March 27th, 2014

naka2

Home libraries for the very rich

This article on home libraries makes dispiriting viewing. "Traditional home library with dark-stained wooden furniture and ornate details"-- and open two floor cathedral ceiling and dark panelling all the way up and and and. Number three is much closer to the kind of rooms I live in, but even so-- where are all these huge high ceilings to be found? Not in my house. Abandoned abbeys, yes.

Which is probably a good thing because seriously, folks, ladders are not for the arthritic.

"Turn the window under the staircase into a cozy reading nook with built-in bookshelves." What window under the staircase? "If it’s spacious enough, a home office can also accommodate a sitting area." That's not a home office, guy, that's a conference room. "It’s a great way of saving space in your home office." And leaves room for the cannon in the front hallway.

Also vertical bookshelves strike me as a very bad idea.
red dragon from incandescens

Incandescens, do Librarians ever encounter these things?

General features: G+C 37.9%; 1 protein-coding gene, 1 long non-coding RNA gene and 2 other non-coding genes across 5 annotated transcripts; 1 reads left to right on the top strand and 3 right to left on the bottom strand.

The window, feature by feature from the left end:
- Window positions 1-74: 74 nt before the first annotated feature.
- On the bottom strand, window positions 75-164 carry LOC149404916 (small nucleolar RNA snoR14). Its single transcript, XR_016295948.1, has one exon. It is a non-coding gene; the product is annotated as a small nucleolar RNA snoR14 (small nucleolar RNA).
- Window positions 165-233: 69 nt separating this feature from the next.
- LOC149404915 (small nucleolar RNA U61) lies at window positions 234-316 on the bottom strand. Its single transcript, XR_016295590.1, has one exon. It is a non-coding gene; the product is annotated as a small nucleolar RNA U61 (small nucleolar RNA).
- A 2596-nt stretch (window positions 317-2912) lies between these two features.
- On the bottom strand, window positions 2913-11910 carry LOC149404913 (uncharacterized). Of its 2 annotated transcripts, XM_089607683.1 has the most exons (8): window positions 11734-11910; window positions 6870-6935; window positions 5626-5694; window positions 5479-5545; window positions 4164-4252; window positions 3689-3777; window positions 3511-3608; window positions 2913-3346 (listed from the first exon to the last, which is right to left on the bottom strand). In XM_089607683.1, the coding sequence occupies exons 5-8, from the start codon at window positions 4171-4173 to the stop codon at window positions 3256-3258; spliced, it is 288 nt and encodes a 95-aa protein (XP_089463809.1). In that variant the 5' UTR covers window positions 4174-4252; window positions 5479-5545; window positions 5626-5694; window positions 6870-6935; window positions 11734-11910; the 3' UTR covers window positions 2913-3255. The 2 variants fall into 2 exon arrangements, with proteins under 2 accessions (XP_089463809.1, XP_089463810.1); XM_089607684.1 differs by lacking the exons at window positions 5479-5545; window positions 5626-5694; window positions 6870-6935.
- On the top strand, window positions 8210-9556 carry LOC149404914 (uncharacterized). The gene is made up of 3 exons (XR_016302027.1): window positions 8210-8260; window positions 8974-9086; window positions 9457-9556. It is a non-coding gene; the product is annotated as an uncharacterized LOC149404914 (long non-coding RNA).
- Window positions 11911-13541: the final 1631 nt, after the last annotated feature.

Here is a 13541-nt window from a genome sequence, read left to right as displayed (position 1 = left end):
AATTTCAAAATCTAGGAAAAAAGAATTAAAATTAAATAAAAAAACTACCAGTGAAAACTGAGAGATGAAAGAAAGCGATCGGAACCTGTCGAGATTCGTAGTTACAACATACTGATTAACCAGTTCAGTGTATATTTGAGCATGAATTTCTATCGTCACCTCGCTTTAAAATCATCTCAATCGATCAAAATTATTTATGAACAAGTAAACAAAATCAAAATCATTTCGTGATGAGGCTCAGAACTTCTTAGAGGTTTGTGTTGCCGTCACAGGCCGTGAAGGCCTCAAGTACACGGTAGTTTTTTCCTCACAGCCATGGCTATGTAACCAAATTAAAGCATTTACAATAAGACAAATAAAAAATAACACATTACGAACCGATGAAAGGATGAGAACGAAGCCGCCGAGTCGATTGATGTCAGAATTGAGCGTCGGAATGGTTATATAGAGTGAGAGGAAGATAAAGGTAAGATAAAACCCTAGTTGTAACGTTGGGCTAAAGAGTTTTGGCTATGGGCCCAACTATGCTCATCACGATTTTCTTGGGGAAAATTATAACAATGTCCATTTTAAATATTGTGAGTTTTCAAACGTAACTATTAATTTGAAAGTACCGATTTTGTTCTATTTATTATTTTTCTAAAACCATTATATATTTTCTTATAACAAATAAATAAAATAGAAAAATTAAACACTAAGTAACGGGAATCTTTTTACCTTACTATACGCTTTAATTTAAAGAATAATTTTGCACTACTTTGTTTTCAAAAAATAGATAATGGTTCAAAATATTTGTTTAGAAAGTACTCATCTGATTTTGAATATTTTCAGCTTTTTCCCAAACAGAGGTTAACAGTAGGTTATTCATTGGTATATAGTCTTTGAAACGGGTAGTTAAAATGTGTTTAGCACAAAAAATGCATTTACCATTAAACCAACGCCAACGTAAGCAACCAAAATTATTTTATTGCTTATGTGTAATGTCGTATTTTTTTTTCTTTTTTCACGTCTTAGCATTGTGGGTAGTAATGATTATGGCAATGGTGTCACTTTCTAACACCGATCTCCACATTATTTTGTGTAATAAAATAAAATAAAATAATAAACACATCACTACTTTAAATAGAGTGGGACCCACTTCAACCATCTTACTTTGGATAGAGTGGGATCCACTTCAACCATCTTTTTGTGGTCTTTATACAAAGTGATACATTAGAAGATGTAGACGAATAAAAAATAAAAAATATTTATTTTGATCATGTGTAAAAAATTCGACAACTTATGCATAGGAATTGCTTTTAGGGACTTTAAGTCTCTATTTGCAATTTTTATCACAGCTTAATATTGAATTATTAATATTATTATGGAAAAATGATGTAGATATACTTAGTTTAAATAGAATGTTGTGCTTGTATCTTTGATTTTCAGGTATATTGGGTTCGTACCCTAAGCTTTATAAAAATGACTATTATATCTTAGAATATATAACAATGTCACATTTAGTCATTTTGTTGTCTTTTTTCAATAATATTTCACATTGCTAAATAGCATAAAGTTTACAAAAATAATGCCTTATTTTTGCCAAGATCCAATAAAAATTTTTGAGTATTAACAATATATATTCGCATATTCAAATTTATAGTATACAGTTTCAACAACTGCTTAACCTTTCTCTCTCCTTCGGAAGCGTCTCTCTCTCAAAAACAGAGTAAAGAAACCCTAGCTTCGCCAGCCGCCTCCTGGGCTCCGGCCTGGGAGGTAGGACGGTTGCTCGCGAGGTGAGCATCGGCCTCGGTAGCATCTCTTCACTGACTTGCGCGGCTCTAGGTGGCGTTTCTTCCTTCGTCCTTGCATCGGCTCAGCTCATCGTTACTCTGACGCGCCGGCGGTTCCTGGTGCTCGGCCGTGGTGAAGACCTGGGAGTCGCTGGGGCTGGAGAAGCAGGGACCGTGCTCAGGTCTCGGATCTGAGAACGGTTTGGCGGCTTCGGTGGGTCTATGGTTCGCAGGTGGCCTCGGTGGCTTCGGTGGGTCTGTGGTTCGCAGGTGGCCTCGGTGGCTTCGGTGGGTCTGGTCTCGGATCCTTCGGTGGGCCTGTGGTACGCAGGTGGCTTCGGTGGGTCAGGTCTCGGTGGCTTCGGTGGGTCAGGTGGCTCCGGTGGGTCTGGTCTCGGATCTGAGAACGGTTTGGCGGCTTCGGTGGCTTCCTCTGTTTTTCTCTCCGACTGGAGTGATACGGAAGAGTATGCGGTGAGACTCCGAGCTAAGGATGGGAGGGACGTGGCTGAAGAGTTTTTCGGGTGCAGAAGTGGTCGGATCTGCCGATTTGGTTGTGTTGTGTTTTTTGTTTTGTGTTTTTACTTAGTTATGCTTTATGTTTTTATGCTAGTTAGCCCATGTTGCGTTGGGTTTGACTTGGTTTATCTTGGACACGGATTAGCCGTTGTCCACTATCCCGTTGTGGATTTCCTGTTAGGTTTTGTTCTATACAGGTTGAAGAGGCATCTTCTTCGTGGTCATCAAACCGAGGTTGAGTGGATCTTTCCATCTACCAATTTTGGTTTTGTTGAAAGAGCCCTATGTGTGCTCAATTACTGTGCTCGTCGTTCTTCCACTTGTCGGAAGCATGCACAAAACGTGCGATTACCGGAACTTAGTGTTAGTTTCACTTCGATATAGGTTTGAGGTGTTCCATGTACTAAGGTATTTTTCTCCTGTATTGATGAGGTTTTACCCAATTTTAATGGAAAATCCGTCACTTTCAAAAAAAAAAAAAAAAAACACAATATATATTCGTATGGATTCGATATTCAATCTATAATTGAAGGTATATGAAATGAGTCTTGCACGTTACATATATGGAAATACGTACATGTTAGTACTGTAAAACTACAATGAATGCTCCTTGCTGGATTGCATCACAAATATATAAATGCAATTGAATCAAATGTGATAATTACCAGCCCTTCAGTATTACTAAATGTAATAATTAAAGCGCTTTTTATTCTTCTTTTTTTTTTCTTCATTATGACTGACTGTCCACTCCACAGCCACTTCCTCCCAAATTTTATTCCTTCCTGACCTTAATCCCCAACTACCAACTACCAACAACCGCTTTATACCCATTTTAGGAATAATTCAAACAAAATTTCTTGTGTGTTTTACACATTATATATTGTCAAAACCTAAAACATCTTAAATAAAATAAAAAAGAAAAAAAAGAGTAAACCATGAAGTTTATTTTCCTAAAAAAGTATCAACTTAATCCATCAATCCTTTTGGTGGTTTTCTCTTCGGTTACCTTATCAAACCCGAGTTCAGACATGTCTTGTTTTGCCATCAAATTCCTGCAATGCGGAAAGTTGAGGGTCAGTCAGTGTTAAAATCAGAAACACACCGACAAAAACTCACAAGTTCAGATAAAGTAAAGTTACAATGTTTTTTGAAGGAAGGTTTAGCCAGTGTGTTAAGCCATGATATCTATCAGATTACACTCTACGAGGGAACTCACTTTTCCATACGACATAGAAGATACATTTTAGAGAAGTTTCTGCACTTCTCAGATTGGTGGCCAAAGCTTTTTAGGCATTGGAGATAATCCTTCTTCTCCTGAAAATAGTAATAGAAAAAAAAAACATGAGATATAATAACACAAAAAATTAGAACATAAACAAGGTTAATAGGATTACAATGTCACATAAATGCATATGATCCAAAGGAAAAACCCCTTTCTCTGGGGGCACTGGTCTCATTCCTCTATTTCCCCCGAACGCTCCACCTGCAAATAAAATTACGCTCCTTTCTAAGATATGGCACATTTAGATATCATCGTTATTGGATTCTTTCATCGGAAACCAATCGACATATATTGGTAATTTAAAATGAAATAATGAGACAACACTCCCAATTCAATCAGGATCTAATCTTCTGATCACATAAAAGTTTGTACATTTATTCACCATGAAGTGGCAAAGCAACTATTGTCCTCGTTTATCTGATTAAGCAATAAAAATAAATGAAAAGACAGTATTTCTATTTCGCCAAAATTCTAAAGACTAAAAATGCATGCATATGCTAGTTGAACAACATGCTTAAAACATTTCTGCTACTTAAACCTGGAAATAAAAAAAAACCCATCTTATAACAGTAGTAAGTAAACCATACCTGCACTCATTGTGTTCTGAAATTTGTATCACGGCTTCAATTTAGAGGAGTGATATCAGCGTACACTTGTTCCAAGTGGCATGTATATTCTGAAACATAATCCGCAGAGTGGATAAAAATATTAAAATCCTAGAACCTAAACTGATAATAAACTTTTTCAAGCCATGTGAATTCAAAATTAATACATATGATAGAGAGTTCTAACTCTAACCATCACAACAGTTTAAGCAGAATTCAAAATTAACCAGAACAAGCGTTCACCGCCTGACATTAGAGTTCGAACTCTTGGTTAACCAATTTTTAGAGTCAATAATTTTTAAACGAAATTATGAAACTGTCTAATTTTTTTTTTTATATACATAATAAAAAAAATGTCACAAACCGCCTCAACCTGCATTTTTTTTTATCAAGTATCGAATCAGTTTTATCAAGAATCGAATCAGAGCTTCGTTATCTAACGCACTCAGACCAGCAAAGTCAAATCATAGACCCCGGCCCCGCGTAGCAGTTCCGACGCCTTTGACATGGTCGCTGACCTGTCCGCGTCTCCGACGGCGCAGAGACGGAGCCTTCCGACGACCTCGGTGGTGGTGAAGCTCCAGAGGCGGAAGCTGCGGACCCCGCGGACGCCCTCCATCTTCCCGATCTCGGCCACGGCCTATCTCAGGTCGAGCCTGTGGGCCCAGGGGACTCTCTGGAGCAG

Sitting at home waiting for people to call inevitably leads to Links.

Excerpt from Tsukumogami, Japanese household objects that wake up after their 100th birthday and become animate.

Name: Kyorinrin
Description: When ancient scrolls of wisdom sit around gathering dust, ignored by the humans who own them, they come together- compelled by the wisdom of the ages- and form a kind of goofy-looking dragon spirit. It’s kind of a vain thing. Puts its most ornate volumes on the outside, like a paper kimono or something. Even decorates with tassels. With its bird-like beak and long arms, it assaults the ignorant owners who ignored its priceless treasures and knowledge.

(There are of course many more of these. A possessed clock? They're all possessed if they have alarms. But one could argue that zorigami are the reason that clockmakers tend to go strange over time, like papyrologists do. Or do papyrologists just go blind? I forget now.)